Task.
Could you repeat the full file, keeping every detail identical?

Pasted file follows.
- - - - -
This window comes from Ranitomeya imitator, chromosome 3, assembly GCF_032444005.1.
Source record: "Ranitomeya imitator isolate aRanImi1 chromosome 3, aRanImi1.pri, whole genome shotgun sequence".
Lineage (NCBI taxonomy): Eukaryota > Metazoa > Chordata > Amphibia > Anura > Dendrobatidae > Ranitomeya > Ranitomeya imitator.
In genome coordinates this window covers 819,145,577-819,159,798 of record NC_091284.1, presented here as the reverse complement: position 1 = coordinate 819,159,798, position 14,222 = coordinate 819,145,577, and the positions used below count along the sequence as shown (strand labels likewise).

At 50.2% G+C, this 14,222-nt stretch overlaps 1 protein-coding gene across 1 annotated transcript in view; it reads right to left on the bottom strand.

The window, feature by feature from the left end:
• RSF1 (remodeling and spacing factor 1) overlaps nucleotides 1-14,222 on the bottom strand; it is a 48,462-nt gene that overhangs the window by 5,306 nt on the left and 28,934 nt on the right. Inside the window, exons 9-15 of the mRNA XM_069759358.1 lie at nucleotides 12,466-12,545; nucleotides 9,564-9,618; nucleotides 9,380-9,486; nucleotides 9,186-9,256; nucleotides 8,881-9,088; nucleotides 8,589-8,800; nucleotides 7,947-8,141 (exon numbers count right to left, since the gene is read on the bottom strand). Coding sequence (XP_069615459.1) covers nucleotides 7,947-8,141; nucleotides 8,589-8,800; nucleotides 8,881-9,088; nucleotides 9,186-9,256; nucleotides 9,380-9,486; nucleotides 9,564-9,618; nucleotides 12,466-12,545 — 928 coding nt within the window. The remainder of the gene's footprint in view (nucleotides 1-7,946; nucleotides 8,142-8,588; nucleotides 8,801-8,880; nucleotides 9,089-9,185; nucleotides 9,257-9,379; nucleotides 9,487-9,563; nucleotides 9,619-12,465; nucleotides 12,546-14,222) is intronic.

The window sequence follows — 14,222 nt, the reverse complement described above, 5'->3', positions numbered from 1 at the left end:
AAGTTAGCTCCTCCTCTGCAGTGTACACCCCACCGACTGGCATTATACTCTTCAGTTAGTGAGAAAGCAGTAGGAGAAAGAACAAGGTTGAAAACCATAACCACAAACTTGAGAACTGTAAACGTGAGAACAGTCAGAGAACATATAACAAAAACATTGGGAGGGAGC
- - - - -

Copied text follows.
This window comes from Ranitomeya imitator, chromosome 3, assembly GCF_032444005.1.
Source record: "Ranitomeya imitator isolate aRanImi1 chromosome 3, aRanImi1.pri, whole genome shotgun sequence".
Lineage (NCBI taxonomy): Eukaryota > Metazoa > Chordata > Amphibia > Anura > Dendrobatidae > Ranitomeya > Ranitomeya imitator.
In genome coordinates this window covers 819,145,577-819,159,798 of record NC_091284.1, presented here as the reverse complement: position 1 = coordinate 819,159,798, position 14,222 = coordinate 819,145,577, and the positions used below count along the sequence as shown (strand labels likewise).

At 50.2% G+C, this 14,222-nt stretch overlaps 1 protein-coding gene across 1 annotated transcript in view; it reads right to left on the bottom strand.

The window, feature by feature from the left end:
• RSF1 (remodeling and spacing factor 1) overlaps nucleotides 1-14,222 on the bottom strand; it is a 48,462-nt gene that overhangs the window by 5,306 nt on the left and 28,934 nt on the right. Inside the window, exons 9-15 of the mRNA XM_069759358.1 lie at nucleotides 12,466-12,545; nucleotides 9,564-9,618; nucleotides 9,380-9,486; nucleotides 9,186-9,256; nucleotides 8,881-9,088; nucleotides 8,589-8,800; nucleotides 7,947-8,141 (exon numbers count right to left, since the gene is read on the bottom strand). Coding sequence (XP_069615459.1) covers nucleotides 7,947-8,141; nucleotides 8,589-8,800; nucleotides 8,881-9,088; nucleotides 9,186-9,256; nucleotides 9,380-9,486; nucleotides 9,564-9,618; nucleotides 12,466-12,545 — 928 coding nt within the window. The remainder of the gene's footprint in view (nucleotides 1-7,946; nucleotides 8,142-8,588; nucleotides 8,801-8,880; nucleotides 9,089-9,185; nucleotides 9,257-9,379; nucleotides 9,487-9,563; nucleotides 9,619-12,465; nucleotides 12,546-14,222) is intronic.

The window sequence follows — 14,222 nt, the reverse complement described above, 5'->3', positions numbered from 1 at the left end:
AAGTTAGCTCCTCCTCTGCAGTGTACACCCCACCGACTGGCATTATACTCTTCAGTTAGTGAGAAAGCAGTAGGAGAAAGAACAAGGTTGAAAACCATAACCACAAACTTGAGAACTGTAAACGTGAGAACAGTCAGAGAACATATAACAAAAACATTGGGAGGGAGC